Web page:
Yet Prof Johnson makes a stronger point than this. He argues that the refusal of powerful institutions to admit losses – aided and abetted by a government in thrall to the “money-changers” – may make it impossible to escape from the crisis. Moreover, since the US enjoys the privilege of being able to borrow in its own currency it is far easier for it than for mere emerging economies to paper over cracks, turning crisis into long-term economic malaise. So we have witnessed a series of improvisations or “deals” whose underlying aim is to rescue as much of the financial system as possible in as generous a way as policymakers think they can get away with.

I agree with the critique of the policies adopted so far. In the debate on the Financial Times’s economists’ forum on Treasury secretary Tim Geithner’s “public/private investment partnership”, the critics are right: if it works, it is because it is a non-transparent way of transferring taxpayer wealth to banks. But it is unlikely to fill the capital hole that the markets are, at present, ignoring, as Michael Pomerleano argues. Nor am I persuaded that the “stress tests” of bank capital under way will lead to action that fills the capital hole.

Yet do these weaknesses make the US into Russia? No. In many emerging economies corruption is egregious and overt. In the US, influence comes as much from a system of beliefs as from lobbying (although the latter was not absent). What was good for Wall Street was deemed good for the world. The result was a bipartisan programme of ill-designed deregulation for the US and, given its influence, the world.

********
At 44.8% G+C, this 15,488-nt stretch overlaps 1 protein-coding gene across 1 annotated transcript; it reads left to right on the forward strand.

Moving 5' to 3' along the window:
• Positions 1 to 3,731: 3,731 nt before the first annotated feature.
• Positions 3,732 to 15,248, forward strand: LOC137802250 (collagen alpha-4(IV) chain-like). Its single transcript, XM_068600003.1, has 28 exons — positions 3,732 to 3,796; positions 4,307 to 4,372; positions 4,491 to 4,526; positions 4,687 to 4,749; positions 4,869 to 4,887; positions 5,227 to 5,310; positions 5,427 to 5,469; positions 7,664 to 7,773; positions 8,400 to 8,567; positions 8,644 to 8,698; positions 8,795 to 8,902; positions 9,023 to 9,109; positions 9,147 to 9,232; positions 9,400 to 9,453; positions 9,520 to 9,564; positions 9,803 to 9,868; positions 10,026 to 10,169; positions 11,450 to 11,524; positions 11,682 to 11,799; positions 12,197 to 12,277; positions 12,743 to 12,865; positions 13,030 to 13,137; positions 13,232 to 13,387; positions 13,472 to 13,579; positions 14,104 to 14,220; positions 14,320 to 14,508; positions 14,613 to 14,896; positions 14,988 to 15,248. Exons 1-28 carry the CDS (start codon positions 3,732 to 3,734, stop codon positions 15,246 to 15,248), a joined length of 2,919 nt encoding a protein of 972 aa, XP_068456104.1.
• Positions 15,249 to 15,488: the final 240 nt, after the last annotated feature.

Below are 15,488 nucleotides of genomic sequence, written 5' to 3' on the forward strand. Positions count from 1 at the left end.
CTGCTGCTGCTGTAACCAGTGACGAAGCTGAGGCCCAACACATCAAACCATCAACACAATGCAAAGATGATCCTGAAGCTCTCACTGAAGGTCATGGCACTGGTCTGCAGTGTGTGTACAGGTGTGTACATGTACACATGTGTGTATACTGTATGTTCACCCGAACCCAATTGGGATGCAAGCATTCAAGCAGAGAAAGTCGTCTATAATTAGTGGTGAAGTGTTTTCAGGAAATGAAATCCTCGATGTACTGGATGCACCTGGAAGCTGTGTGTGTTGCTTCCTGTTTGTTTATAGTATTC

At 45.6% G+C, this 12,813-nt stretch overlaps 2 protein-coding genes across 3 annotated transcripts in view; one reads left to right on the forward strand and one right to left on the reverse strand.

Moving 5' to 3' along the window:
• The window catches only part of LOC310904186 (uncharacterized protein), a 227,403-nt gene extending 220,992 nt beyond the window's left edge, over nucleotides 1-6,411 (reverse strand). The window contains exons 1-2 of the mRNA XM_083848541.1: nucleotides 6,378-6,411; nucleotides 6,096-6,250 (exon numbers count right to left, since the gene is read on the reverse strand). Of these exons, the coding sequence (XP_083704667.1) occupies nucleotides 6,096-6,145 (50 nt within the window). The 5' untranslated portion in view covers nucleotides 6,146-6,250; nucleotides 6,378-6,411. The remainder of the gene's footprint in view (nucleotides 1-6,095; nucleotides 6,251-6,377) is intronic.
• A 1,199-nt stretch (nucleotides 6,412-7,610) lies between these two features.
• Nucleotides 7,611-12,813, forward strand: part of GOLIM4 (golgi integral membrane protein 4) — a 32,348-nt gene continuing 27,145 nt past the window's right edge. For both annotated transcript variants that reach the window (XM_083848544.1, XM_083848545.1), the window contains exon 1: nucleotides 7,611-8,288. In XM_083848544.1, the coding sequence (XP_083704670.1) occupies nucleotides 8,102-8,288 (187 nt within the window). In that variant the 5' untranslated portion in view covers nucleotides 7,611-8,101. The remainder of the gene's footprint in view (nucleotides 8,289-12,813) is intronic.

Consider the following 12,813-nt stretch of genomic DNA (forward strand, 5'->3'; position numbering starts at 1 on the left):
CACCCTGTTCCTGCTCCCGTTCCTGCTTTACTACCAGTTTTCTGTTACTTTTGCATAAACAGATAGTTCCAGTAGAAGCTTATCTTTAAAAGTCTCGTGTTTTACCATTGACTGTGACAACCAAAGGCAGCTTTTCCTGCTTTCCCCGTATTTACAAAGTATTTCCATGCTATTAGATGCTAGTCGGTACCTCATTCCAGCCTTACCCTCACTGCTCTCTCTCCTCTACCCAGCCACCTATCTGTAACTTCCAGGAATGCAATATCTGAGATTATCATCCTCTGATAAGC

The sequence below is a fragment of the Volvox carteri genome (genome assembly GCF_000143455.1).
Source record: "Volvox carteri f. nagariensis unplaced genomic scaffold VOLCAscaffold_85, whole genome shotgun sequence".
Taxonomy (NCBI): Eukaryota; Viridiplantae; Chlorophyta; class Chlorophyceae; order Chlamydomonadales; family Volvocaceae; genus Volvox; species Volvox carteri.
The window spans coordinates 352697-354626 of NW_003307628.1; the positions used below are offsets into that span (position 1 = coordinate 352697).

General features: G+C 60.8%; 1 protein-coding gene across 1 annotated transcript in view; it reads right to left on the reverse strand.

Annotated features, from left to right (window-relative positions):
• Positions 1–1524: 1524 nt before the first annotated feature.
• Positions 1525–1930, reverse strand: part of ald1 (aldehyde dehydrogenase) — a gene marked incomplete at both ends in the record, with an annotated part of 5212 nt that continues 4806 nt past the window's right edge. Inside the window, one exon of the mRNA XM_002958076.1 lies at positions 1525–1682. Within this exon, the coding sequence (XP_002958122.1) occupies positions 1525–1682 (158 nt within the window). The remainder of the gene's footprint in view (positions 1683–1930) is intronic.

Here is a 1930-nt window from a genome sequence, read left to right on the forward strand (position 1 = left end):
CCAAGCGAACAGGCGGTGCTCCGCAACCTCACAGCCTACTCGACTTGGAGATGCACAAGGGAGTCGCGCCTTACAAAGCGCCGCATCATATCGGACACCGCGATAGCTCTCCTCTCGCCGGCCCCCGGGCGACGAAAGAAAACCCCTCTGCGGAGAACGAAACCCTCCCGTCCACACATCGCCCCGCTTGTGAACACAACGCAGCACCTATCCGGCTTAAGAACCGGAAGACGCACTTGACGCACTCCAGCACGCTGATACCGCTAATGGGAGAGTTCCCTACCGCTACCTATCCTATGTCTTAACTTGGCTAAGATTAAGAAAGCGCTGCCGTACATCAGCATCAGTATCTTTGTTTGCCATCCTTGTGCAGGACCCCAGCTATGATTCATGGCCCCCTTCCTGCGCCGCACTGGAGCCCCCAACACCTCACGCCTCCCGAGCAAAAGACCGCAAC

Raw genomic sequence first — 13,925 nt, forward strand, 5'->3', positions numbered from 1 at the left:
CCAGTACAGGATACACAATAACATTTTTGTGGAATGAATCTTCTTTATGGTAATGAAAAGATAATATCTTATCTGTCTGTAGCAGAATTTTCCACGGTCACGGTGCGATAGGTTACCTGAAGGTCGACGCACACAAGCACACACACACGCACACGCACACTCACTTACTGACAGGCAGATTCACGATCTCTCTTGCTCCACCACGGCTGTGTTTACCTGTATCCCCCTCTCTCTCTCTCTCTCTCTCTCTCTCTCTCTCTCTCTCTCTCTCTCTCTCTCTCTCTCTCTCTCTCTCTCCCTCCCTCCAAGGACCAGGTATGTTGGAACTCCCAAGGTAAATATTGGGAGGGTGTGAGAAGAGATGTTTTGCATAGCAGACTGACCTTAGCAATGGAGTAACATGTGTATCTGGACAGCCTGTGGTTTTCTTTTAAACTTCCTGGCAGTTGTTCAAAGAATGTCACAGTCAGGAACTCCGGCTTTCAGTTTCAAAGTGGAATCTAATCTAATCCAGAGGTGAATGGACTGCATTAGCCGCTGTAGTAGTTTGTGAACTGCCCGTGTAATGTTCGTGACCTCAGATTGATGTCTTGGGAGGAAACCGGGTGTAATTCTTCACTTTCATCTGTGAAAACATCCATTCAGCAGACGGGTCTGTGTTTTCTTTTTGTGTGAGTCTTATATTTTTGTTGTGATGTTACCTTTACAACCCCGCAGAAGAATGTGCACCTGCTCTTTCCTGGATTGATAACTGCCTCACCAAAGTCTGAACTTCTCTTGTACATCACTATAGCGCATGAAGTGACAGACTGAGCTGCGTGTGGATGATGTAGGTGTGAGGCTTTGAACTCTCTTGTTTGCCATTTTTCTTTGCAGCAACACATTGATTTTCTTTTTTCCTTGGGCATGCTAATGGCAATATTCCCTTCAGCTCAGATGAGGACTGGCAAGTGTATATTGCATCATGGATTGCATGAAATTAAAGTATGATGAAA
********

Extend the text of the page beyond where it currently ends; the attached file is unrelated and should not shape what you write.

Moreover, the belief that Wall Street needs to be preserved largely as it is now is mainly a consequence of fear. The view that large and complex financial institutions are too big to fail may be wrong. But it is easy to understand why intelligent policymakers shrink from testing it. At the same time, politicians fear a public backlash against large infusions of public capital. So, like Japan, the US is caught between the elite’s fear of bankruptcy and the public’s loathing of bail-outs. This is a more complex phenomenon than the “quiet coup” Prof Johnson describes.

Yet decisive restructuring is indeed necessary. This is not because returning the economy to the debt-fuelled growth of recent years is either feasible or desirable. But two things must be achieved: first, the core financial institutions must become credibly solvent; and, second, no profit-seeking private institution can remain too big to fail. That is not capitalism, but socialism. That is one of the points on which the right and the left agree. They are right. Bankruptcy – and so losses for unsecured creditors – must be a part of any durable solution. Without that change, the resolution of this crisis can only be the harbinger of the next.

*Wages and Human Capital in the US Financial Industry 1909-2006, January 2009,

US financial sector


  1. Great Post, Love your blog.

    I usually agree with Wolf, but he's dead wrong here, Simon Johnson has it completely right.

  2. Thanks. I recommend the sites I follow for daily news that I don't have the time to cover. Mish and Calculated Risk are the best for hard news.

  3. Thanks, been following CalcRisk since 2007, will add Mish to the reading list.

  4. You should add Zero Hedge to your reading list as well.
    Tyler is doing some outstanding work over there.